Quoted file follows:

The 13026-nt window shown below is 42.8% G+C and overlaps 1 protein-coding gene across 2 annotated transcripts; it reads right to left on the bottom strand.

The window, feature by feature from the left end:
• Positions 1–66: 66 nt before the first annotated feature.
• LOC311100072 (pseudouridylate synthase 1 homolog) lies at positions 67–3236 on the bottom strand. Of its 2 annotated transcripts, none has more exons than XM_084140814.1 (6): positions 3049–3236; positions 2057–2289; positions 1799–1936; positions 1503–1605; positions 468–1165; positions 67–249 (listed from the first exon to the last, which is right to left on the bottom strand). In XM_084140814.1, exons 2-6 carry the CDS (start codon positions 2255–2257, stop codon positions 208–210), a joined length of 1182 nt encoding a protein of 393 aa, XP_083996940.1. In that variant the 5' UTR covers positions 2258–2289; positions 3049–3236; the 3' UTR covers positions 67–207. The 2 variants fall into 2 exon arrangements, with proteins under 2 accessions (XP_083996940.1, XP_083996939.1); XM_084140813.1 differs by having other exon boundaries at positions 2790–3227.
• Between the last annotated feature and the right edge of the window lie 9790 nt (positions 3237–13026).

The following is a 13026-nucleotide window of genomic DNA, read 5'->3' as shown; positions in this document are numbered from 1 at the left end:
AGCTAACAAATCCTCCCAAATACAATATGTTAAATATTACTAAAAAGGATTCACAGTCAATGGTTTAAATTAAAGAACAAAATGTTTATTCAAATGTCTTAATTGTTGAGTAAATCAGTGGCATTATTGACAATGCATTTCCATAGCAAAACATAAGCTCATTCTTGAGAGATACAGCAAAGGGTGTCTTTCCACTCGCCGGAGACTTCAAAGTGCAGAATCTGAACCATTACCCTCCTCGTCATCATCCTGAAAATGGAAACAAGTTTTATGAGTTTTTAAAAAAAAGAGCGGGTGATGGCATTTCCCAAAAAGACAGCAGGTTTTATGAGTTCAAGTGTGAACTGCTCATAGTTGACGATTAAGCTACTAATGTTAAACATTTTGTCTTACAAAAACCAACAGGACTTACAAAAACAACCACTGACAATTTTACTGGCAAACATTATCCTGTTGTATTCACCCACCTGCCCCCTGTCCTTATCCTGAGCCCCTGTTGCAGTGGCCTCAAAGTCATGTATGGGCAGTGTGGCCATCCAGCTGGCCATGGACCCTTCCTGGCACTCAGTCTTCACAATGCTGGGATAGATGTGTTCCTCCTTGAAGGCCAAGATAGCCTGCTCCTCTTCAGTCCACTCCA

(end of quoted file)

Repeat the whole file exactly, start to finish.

The 13026-nt window shown below is 42.8% G+C and overlaps 1 protein-coding gene across 2 annotated transcripts; it reads right to left on the bottom strand.

The window, feature by feature from the left end:
• Positions 1–66: 66 nt before the first annotated feature.
• LOC311100072 (pseudouridylate synthase 1 homolog) lies at positions 67–3236 on the bottom strand. Of its 2 annotated transcripts, none has more exons than XM_084140814.1 (6): positions 3049–3236; positions 2057–2289; positions 1799–1936; positions 1503–1605; positions 468–1165; positions 67–249 (listed from the first exon to the last, which is right to left on the bottom strand). In XM_084140814.1, exons 2-6 carry the CDS (start codon positions 2255–2257, stop codon positions 208–210), a joined length of 1182 nt encoding a protein of 393 aa, XP_083996940.1. In that variant the 5' UTR covers positions 2258–2289; positions 3049–3236; the 3' UTR covers positions 67–207. The 2 variants fall into 2 exon arrangements, with proteins under 2 accessions (XP_083996940.1, XP_083996939.1); XM_084140813.1 differs by having other exon boundaries at positions 2790–3227.
• Between the last annotated feature and the right edge of the window lie 9790 nt (positions 3237–13026).

The following is a 13026-nucleotide window of genomic DNA, read 5'->3' as shown; positions in this document are numbered from 1 at the left end:
AGCTAACAAATCCTCCCAAATACAATATGTTAAATATTACTAAAAAGGATTCACAGTCAATGGTTTAAATTAAAGAACAAAATGTTTATTCAAATGTCTTAATTGTTGAGTAAATCAGTGGCATTATTGACAATGCATTTCCATAGCAAAACATAAGCTCATTCTTGAGAGATACAGCAAAGGGTGTCTTTCCACTCGCCGGAGACTTCAAAGTGCAGAATCTGAACCATTACCCTCCTCGTCATCATCCTGAAAATGGAAACAAGTTTTATGAGTTTTTAAAAAAAAGAGCGGGTGATGGCATTTCCCAAAAAGACAGCAGGTTTTATGAGTTCAAGTGTGAACTGCTCATAGTTGACGATTAAGCTACTAATGTTAAACATTTTGTCTTACAAAAACCAACAGGACTTACAAAAACAACCACTGACAATTTTACTGGCAAACATTATCCTGTTGTATTCACCCACCTGCCCCCTGTCCTTATCCTGAGCCCCTGTTGCAGTGGCCTCAAAGTCATGTATGGGCAGTGTGGCCATCCAGCTGGCCATGGACCCTTCCTGGCACTCAGTCTTCACAATGCTGGGATAGATGTGTTCCTCCTTGAAGGCCAAGATAGCCTGCTCCTCTTCAGTCCACTCCA